Thus, p-sensing sense amplifier driver circuit 900 causes reduced sub-threshold current loss through a low Vtp PMOS transistor 158 of sense amplifier 106 (i.e., reduced in comparison to that caused by known sense amplifier driver circuitry 108). Additionally, p-sensing sense amplifier driver circuit 900 activates sense amplifier 106 in reduced time, causes sense amplifier 106 to amplify a differential voltage between digital lines DL 116 and /DL to a full digital logic separation in reduced time, and causes sense amplifier 106 to more efficiently expend power. Furthermore, p-sensing sense amplifier driver circuit 900 reduces the probability that sense amplifier 106 will perform an erroneous DRAM read or refresh operation.

In accordance with the invention, improved circuits for outputting an RNL voltage signal to an RNL line are also provided (i.e., improved in comparison to known sense amplifier driver circuitry 110 (FIG. 1)). As previously described, EQ line 124 (FIG. 1) turns “OFF” and “ON” transistor 148 of known sense amplifier driver circuitry 110. This EQ loading may be undesirable when, for example, it causes EQ line 124 and WL1 112 to be simultaneously switching digital states (which, as previously described, can cause an erroneous DRAM read or refresh operation).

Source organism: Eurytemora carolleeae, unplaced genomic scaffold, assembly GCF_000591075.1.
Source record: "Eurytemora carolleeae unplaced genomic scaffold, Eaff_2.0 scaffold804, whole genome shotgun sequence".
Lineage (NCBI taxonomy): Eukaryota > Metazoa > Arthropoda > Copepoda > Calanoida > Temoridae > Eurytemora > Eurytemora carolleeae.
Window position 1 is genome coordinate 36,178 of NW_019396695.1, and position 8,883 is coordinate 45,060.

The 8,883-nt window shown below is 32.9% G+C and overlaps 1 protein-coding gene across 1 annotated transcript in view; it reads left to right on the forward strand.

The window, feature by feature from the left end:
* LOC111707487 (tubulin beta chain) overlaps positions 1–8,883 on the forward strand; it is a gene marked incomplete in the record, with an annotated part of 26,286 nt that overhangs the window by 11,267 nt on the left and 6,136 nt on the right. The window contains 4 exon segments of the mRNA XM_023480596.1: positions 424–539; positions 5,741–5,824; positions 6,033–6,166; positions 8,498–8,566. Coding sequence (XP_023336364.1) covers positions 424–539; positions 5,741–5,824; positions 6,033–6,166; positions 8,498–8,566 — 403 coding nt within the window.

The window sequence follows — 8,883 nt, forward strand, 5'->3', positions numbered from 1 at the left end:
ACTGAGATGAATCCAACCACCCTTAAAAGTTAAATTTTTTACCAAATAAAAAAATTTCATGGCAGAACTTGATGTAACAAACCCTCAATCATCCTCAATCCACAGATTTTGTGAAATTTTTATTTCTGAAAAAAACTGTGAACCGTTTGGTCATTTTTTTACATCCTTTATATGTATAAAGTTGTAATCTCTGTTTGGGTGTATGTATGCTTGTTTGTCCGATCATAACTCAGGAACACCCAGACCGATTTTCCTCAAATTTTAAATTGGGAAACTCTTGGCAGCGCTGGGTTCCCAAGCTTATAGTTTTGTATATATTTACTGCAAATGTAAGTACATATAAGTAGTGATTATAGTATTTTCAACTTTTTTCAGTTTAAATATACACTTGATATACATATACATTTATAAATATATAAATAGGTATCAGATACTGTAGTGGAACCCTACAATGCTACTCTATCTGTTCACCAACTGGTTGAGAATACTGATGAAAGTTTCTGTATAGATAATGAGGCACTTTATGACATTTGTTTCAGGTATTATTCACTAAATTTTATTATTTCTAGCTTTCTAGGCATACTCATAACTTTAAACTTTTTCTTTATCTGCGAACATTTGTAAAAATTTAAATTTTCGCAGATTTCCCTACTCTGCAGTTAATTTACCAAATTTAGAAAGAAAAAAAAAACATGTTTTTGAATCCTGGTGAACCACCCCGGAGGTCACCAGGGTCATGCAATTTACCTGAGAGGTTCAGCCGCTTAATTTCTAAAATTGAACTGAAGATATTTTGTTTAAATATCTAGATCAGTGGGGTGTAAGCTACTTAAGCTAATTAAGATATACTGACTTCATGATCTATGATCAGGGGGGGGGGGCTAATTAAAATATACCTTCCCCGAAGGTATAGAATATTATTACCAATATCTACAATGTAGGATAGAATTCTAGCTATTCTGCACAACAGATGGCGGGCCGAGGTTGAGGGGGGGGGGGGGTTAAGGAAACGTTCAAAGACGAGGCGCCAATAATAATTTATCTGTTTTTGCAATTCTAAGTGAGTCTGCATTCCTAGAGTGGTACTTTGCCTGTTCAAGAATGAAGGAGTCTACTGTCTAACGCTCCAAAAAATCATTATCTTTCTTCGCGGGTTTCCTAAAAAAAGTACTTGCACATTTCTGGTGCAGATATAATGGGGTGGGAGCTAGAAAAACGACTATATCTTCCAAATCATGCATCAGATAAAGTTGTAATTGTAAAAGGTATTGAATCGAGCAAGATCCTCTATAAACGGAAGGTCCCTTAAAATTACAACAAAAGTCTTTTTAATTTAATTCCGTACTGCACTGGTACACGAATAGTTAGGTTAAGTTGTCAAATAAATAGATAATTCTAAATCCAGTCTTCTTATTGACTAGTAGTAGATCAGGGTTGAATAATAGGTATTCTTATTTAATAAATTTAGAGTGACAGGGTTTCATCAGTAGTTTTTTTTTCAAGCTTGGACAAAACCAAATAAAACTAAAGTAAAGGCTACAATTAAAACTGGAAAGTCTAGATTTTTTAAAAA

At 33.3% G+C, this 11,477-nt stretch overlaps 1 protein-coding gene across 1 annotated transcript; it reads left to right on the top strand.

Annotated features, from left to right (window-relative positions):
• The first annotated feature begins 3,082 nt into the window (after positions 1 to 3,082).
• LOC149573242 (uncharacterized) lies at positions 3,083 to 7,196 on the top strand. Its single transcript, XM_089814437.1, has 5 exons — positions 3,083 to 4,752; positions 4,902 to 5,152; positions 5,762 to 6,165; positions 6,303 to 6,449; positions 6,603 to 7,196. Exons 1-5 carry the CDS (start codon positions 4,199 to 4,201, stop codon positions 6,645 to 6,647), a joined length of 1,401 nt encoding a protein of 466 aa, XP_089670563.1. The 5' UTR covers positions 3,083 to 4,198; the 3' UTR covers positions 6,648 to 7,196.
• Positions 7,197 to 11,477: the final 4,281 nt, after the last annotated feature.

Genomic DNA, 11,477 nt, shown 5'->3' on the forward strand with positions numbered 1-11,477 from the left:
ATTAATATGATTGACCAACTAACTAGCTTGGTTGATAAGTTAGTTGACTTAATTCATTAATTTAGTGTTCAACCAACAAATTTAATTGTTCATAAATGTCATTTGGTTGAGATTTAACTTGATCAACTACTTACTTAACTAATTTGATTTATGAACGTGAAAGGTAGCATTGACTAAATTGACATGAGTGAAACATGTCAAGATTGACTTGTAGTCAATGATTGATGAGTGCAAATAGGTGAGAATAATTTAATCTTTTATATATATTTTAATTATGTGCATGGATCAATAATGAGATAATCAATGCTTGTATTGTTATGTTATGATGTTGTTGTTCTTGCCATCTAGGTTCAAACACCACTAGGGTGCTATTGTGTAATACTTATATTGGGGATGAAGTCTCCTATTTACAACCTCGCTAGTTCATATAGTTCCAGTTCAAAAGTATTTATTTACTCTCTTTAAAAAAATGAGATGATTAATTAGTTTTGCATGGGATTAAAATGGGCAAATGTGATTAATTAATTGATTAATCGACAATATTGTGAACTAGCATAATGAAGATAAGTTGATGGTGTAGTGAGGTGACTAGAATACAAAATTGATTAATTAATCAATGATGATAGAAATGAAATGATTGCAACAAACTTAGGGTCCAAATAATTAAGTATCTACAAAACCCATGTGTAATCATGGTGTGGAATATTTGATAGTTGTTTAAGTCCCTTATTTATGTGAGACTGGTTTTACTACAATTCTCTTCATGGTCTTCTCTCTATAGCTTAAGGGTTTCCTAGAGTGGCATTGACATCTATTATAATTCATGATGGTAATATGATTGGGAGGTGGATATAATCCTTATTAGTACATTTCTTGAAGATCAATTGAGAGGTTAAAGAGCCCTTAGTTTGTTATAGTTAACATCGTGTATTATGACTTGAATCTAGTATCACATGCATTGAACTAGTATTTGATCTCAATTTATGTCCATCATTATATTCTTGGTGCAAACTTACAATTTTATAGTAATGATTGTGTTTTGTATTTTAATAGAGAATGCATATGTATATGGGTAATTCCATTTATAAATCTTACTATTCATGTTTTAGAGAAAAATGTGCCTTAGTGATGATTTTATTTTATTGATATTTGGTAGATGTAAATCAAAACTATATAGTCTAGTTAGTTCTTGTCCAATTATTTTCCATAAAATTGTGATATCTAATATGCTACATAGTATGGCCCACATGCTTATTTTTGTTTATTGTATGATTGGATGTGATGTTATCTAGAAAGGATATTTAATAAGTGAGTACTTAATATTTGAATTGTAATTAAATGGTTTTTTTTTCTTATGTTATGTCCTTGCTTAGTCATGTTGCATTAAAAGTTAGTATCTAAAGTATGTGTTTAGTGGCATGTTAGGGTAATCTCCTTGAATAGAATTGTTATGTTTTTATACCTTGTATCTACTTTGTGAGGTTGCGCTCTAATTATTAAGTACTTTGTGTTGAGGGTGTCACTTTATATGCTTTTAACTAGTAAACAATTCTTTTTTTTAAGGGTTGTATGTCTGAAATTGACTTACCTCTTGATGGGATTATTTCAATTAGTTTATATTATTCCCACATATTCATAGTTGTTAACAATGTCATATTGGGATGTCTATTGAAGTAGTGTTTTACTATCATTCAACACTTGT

FIG. 10 shows an exemplary embodiment of sense amplifier driver circuit 1000 for outputting an /RNL voltage signal to /RNL line 1002 in accordance with the invention. Sense amplifier driver circuit 1000 is a CMOS inverter. In particular, both gate terminal 1004 of PMOS transistor 1006 and gate terminal 1008 of NMOS transistor 1010 are connected to NSA line 1012. Source terminal 1014 of transistor 1006 is connected to supply voltage DVC2. Drain terminal 1018 of transistor 1006 is connected to drain terminal 1020 of transistor 1010 at /RNL line 1002. Source terminal 1022 of transistor 1010 is connected to ground.